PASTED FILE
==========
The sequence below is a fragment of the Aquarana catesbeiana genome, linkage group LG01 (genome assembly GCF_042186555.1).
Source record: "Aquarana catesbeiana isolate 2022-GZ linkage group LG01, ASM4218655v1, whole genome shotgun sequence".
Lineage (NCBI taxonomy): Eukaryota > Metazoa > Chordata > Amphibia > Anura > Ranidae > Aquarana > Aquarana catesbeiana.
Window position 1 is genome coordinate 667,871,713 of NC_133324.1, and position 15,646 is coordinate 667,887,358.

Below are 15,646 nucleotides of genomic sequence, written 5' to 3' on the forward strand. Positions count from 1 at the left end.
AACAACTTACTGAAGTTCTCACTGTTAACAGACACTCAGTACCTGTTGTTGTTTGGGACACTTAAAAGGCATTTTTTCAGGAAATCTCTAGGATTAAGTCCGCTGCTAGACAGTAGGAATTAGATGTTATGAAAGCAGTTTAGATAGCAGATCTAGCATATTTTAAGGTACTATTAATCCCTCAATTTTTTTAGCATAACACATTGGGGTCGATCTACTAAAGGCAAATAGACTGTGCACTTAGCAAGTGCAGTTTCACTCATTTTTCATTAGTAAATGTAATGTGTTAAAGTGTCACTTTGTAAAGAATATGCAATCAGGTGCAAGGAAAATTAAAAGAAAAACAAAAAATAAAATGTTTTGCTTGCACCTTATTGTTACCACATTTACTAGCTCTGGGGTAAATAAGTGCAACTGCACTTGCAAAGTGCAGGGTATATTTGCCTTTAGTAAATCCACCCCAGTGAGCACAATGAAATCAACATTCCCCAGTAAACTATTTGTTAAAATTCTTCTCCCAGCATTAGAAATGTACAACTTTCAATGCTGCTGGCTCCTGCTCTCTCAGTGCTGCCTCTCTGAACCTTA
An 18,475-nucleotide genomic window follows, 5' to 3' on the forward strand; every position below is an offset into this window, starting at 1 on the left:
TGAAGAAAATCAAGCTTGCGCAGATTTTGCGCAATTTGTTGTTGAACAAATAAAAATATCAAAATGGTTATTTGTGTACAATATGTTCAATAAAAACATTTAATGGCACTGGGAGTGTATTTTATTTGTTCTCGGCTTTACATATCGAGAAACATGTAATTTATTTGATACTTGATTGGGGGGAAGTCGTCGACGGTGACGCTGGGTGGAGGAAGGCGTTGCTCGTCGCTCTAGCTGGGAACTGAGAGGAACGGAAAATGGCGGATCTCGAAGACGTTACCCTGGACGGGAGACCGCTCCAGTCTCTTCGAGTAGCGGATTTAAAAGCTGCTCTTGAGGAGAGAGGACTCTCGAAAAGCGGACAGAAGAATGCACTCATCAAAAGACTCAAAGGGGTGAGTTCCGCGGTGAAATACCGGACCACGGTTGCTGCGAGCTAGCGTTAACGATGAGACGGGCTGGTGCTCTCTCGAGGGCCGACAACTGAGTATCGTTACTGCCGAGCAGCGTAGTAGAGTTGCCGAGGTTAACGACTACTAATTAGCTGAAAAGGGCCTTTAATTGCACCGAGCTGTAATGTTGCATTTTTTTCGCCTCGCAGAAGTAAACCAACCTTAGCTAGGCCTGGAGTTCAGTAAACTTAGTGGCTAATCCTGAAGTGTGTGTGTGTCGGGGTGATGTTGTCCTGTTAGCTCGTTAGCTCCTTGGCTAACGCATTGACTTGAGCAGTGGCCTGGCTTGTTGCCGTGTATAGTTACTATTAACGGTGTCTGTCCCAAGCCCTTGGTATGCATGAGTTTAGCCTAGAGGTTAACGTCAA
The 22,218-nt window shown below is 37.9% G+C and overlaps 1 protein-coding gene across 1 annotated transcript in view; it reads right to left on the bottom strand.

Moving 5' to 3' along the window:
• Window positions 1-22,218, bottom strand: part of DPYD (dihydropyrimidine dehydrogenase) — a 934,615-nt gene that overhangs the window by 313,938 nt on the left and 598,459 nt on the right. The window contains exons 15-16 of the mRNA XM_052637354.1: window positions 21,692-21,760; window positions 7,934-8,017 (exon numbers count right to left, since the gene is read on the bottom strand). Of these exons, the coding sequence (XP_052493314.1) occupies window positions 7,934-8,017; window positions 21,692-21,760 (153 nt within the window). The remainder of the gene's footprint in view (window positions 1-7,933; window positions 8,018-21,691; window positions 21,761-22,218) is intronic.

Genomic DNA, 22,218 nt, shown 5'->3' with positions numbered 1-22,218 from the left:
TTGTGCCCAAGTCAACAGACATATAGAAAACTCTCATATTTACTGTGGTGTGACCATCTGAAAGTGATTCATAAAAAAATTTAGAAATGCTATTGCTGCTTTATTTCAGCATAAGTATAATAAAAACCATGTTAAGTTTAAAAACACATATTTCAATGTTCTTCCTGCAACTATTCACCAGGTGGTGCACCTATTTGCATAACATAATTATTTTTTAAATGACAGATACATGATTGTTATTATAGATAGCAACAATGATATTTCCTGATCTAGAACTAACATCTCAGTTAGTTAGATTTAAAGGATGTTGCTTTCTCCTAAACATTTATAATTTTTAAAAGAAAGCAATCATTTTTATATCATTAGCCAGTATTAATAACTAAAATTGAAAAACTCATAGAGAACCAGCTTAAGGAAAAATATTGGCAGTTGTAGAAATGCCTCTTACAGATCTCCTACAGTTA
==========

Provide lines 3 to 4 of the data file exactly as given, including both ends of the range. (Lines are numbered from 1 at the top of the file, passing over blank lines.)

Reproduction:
Lineage (NCBI taxonomy): Eukaryota > Metazoa > Chordata > Amphibia > Anura > Ranidae > Aquarana > Aquarana catesbeiana.
Window position 1 is genome coordinate 667,871,713 of NC_133324.1, and position 15,646 is coordinate 667,887,358.